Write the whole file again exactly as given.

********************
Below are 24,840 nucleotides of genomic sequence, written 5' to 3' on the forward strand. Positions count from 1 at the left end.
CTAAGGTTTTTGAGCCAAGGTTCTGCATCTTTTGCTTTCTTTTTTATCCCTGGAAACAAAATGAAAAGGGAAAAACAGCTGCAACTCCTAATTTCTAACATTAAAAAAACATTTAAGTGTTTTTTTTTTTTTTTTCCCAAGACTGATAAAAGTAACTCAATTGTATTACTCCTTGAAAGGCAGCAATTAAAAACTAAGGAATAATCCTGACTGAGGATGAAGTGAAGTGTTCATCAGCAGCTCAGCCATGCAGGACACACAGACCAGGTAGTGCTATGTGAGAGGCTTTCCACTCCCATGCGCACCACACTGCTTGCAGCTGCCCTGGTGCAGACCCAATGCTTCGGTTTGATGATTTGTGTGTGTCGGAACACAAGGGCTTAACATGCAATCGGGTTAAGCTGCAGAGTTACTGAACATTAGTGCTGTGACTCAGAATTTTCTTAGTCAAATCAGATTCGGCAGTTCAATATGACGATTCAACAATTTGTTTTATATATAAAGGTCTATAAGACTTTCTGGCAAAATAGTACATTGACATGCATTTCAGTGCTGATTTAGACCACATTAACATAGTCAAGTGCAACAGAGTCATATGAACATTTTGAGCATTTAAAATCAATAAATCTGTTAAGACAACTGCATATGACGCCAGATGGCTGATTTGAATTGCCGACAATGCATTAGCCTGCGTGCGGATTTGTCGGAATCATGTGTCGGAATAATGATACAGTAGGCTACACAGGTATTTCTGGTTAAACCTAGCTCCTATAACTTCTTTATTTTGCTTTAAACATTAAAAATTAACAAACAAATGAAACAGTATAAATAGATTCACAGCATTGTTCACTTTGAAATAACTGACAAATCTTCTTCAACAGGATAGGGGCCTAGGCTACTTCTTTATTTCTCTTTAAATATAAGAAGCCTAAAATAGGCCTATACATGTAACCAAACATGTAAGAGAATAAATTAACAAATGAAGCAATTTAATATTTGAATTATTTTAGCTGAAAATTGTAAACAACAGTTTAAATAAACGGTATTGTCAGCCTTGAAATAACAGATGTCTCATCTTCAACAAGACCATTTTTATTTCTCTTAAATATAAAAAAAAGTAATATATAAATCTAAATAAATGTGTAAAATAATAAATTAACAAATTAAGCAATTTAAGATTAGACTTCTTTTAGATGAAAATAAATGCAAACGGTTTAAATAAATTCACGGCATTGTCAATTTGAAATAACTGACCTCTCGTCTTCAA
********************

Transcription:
Below are 24,840 nucleotides of genomic sequence, written 5' to 3' on the forward strand. Positions count from 1 at the left end.
CTAAGGTTTTTGAGCCAAGGTTCTGCATCTTTTGCTTTCTTTTTTATCCCTGGAAACAAAATGAAAAGGGAAAAACAGCTGCAACTCCTAATTTCTAACATTAAAAAAACATTTAAGTGTTTTTTTTTTTTTTTTCCCAAGACTGATAAAAGTAACTCAATTGTATTACTCCTTGAAAGGCAGCAATTAAAAACTAAGGAATAATCCTGACTGAGGATGAAGTGAAGTGTTCATCAGCAGCTCAGCCATGCAGGACACACAGACCAGGTAGTGCTATGTGAGAGGCTTTCCACTCCCATGCGCACCACACTGCTTGCAGCTGCCCTGGTGCAGACCCAATGCTTCGGTTTGATGATTTGTGTGTGTCGGAACACAAGGGCTTAACATGCAATCGGGTTAAGCTGCAGAGTTACTGAACATTAGTGCTGTGACTCAGAATTTTCTTAGTCAAATCAGATTCGGCAGTTCAATATGACGATTCAACAATTTGTTTTATATATAAAGGTCTATAAGACTTTCTGGCAAAATAGTACATTGACATGCATTTCAGTGCTGATTTAGACCACATTAACATAGTCAAGTGCAACAGAGTCATATGAACATTTTGAGCATTTAAAATCAATAAATCTGTTAAGACAACTGCATATGACGCCAGATGGCTGATTTGAATTGCCGACAATGCATTAGCCTGCGTGCGGATTTGTCGGAATCATGTGTCGGAATAATGATACAGTAGGCTACACAGGTATTTCTGGTTAAACCTAGCTCCTATAACTTCTTTATTTTGCTTTAAACATTAAAAATTAACAAACAAATGAAACAGTATAAATAGATTCACAGCATTGTTCACTTTGAAATAACTGACAAATCTTCTTCAACAGGATAGGGGCCTAGGCTACTTCTTTATTTCTCTTTAAATATAAGAAGCCTAAAATAGGCCTATACATGTAACCAAACATGTAAGAGAATAAATTAACAAATGAAGCAATTTAATATTTGAATTATTTTAGCTGAAAATTGTAAACAACAGTTTAAATAAACGGTATTGTCAGCCTTGAAATAACAGATGTCTCATCTTCAACAAGACCATTTTTATTTCTCTTAAATATAAAAAAAAGTAATATATAAATCTAAATAAATGTGTAAAATAATAAATTAACAAATTAAGCAATTTAAGATTAGACTTCTTTTAGATGAAAATAAATGCAAACGGTTTAAATAAATTCACGGCATTGTCAATTTGAAATAACTGACCTCTCGTCTTCAA